Worthington stated that, because a response to Worthington's motion for a partial summary judgment had not been filed, he assumed that liability would not be in question and that the only issue would be damages under the UIM policy.

         At 4:28 p.m. on August 10, 2015, Worthington filed a motion in limine. Among other things, she sought to exclude any evidence, mention, reference, or attempt to introduce evidence of the settlement between Worthington and Thomas. In her motion, Worthington argued:

"The settlement between [Worthington] and Ms. Thomas is completely irrelevant to Travelers' liability, and it is not admissible. Evidence must be excluded under Ala. R. Evid. 403 if 'its probative value is substantially outweighed by the danger of unfair prejudice, confusion of the issues, or misleading the jury, or by considerations of undue delay, waste of time, or needless presentation of cumulative evidence.' Evidence of the settlement is inadmissible because it has nothing to do with the issue before this Court, and it will only serve to confuse the jury."

         Travelers did not respond to the motion in limine. The record does not reflect a ruling by the trial court on the motion. In fact, the notation on the case-action-summary sheet includes an entry on August 13, 2015, that states: "C002-IN LIMINE/NO ACTION." However, Travelers asserts that it is undisputed that the trial court granted the motion in limine.

         The case was called for trial at 9:00 a.m. on August 11, 2015. Travelers did not raise any arguments regarding the settlement agreement between Worthington and Thomas. Additionally, it never asserted that Worthington had forfeited her coverage under the policy by entering into the settlement agreement with Thomas without providing Travelers notice of the settlement and did not move to amend its answer to include a forfeiture-of-coverage defense. Subsequently, the trial court conducted voir dire, the jury was empaneled, and the trial was then recessed for the day at 2:00 p.m.

         At 8:44 a.m. on August 12, 2015, Worthington and Thomas filed a "Stipulation and Agreement to Dismiss Fewer Than All Defendants" in which they represented that "they have resolved the differences between themselves and agree for and request the Court to dismiss all of said plaintiff's claims against said defendant with prejudice. It is expressly understood that the plaintiff's claims as to remaining defendant, Travelers Indemnity Company of Connecticut, remain active and pending." The trial court subsequently entered an order dismissing Worthington's claims against Thomas with prejudice and dismissing Thomas from the action.[2] Travelers did not respond to this motion or object to Thomas's dismissal.

         The trial of this case resumed at 9:00 a.m. on August 12, 2015. Again, Travelers did not raise any argument that Worthington had forfeited her UIM coverage by settling her claims against Thomas without first complying with the procedures set out in Lambert and in the UIM policy. In fact, after the trial court gave the jury its preliminary instructions, the following occurred during a bench conference:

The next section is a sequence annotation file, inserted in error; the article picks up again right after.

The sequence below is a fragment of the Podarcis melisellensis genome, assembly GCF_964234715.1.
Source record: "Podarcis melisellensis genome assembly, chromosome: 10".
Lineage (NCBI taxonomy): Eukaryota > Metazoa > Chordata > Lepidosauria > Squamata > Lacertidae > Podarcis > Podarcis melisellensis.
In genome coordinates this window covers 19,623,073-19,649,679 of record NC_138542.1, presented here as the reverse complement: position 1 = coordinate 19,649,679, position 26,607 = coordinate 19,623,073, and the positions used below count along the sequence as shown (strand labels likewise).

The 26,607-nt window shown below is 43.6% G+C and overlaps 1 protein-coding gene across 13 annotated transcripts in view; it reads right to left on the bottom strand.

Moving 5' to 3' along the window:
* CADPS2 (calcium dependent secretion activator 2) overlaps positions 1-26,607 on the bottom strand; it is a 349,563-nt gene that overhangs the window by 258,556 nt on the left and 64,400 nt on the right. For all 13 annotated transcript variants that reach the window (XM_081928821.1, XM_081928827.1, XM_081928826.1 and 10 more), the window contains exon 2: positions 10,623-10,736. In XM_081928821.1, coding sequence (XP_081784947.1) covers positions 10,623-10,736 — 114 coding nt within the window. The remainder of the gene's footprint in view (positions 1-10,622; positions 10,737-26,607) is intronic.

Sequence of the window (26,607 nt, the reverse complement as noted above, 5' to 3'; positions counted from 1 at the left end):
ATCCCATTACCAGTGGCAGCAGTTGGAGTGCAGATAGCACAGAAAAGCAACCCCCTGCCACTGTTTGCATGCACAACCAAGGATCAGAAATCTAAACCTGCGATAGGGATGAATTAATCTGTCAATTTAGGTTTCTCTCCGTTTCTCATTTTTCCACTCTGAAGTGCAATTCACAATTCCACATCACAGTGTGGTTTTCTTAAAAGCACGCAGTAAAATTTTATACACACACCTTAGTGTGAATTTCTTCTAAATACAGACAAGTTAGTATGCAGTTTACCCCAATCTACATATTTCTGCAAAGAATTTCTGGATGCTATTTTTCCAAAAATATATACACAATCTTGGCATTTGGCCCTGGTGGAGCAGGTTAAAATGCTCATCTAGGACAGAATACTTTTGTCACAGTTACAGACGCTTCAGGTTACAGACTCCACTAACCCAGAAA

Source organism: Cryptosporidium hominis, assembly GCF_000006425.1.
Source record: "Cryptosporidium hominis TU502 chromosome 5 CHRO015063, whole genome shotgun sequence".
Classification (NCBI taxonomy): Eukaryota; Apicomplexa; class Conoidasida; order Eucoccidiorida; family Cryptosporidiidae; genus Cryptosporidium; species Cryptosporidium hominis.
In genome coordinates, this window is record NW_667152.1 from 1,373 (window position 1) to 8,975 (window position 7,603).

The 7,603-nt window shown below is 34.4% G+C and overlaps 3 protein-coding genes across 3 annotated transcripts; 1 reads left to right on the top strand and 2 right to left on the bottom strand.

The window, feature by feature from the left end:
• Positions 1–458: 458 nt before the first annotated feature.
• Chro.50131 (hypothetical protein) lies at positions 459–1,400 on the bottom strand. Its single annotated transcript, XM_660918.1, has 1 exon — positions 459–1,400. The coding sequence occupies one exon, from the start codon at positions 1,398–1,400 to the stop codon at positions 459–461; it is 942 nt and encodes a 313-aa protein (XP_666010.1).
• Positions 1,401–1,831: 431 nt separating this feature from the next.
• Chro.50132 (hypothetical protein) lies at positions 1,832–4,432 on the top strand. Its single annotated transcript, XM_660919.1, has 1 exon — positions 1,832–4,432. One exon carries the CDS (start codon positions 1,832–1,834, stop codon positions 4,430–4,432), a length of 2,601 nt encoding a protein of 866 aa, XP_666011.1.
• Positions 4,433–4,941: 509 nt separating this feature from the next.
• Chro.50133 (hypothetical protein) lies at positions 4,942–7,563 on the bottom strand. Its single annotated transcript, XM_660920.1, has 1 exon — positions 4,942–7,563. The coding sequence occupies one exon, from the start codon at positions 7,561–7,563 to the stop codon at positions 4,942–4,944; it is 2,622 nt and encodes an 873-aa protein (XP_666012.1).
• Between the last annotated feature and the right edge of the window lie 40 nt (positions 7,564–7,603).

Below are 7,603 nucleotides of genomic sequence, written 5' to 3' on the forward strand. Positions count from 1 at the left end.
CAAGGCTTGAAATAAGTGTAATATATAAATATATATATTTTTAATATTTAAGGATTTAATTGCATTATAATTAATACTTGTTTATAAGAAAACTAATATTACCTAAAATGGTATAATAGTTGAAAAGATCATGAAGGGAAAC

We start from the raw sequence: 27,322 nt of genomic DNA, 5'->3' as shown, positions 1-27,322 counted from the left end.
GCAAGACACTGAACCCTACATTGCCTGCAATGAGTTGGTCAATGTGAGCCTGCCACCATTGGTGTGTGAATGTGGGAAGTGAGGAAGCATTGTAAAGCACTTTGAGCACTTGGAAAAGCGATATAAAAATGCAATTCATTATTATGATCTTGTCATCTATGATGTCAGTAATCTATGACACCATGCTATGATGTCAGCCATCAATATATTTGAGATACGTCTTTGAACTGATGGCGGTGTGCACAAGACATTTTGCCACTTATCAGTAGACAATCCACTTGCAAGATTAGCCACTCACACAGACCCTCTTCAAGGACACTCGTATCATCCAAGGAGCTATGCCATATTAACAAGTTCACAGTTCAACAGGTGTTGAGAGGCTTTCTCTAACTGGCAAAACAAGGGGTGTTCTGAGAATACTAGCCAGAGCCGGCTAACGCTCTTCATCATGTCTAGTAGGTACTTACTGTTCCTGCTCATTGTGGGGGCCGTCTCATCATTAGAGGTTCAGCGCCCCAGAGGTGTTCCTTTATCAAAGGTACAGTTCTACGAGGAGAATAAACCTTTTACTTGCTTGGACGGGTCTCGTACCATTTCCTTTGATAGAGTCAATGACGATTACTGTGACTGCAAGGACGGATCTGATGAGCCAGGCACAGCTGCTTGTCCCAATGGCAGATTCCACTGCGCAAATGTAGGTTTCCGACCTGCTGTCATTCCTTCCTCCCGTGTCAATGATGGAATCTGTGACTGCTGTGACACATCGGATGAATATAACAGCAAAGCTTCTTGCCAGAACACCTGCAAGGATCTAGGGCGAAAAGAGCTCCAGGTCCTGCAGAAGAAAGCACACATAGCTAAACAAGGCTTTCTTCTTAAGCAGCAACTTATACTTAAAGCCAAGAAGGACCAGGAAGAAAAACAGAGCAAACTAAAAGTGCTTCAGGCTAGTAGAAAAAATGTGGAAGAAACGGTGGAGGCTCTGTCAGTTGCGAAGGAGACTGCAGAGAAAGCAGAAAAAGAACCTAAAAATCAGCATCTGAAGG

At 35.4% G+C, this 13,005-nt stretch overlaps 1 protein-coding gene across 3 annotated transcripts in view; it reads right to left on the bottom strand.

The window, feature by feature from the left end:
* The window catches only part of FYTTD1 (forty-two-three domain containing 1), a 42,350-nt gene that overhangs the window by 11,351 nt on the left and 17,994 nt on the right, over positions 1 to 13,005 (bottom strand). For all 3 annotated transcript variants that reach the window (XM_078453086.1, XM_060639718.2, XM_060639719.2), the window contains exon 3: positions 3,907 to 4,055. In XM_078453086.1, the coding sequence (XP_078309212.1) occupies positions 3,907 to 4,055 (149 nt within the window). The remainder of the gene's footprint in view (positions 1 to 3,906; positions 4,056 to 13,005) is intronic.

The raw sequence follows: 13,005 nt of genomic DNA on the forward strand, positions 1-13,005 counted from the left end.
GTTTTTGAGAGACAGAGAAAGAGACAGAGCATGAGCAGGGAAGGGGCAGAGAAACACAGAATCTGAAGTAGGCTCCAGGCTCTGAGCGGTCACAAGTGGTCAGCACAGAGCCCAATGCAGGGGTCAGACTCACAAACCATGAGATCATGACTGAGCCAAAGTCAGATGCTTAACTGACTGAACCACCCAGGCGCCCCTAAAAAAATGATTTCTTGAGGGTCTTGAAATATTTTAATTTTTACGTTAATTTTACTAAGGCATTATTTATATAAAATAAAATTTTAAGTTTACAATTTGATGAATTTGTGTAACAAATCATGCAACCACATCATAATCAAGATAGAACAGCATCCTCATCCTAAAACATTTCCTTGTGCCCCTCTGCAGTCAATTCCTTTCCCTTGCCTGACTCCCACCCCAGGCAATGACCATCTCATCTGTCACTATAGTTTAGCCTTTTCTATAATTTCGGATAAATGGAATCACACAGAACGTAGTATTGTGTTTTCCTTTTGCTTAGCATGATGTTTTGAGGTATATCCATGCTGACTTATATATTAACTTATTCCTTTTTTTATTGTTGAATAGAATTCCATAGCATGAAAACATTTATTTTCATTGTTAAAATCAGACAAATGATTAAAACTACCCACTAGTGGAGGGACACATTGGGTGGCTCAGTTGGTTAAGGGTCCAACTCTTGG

"[DEFENSE COUNSEL]: Your Honor, yesterday afternoon we talked about the policy and the payment and we had represented to the Court that we were not going to contest that the policy was in force and effect at the time. And it's my understanding that [Worthington's counsel] is going to at some point read a portion of the policy to the jury and I would just object to that on the record because it's not relevant.
"THE COURT: If there's no dispute about the policy being in question and covered, I wouldn't get into the details of it would be my thinking. I agree with that. Tell me what y'all's thoughts are.
"[WORTHINGTON'S COUNSEL]: My thought is this: First of all, if it's an exhibit that goes into evidence, I think we have a right to refer to it.
I think that's first. So if the policy comes into evidence, and I think we have the right to offer it into evidence, then I think any kind of exhibits that's there we've got a right to refer to.
"But secondly, and importantly, this is a contract entered into between Travelers and this family. She has a right I think to refer and point out to the jury these are the provisions of the contract, you know, we bought this contract and this is what covers it. A lot of the jurors in --prospective jurors had questions about, you know, was this covered by the policy whatnot and we simply want to early in her testimony offer the contract, show she paid for it, and refer them to the uninsured motorists portion of the policy.
"And our thought is that if it's an exhibit, and certainly, the contract should be able to be offered into evidence and if it's an exhibit that's admitted into evidence, we ought to have a right to refer to it. I don't expect to belabor it.
"THE COURT: My only thought is certainly you're going to do all [that] if you're trying to prove was there a contract in force and effect, but if the defendant is stipulating to the fact that there is a contract in force and effect and she's covered by this and we acknowledge that she's covered, to me, you know, that's my concern.
"[DEFENSE COUNSEL]: Yes, sir. I don't object to the introduction of the contract into evidence in the first place.
"[WORTHINGTON'S COUNSEL]: Well, then I'd like --I just would like to go further to say that this type of -- I'd like for them to admit if that's --first of all, I'll do whatever the Court obviously instructs.
"THE COURT: I just want to, you know, I don't want to overdo something. I want to be very clear about it. He's agreeing to it and is there any need, is my only thought.
"[WORTHINGTON'S COUNSEL]: And that's fine so long as we can stand up and say there is absolutely no dispute by Travelers that this is a type of policy that covers exactly what we're ...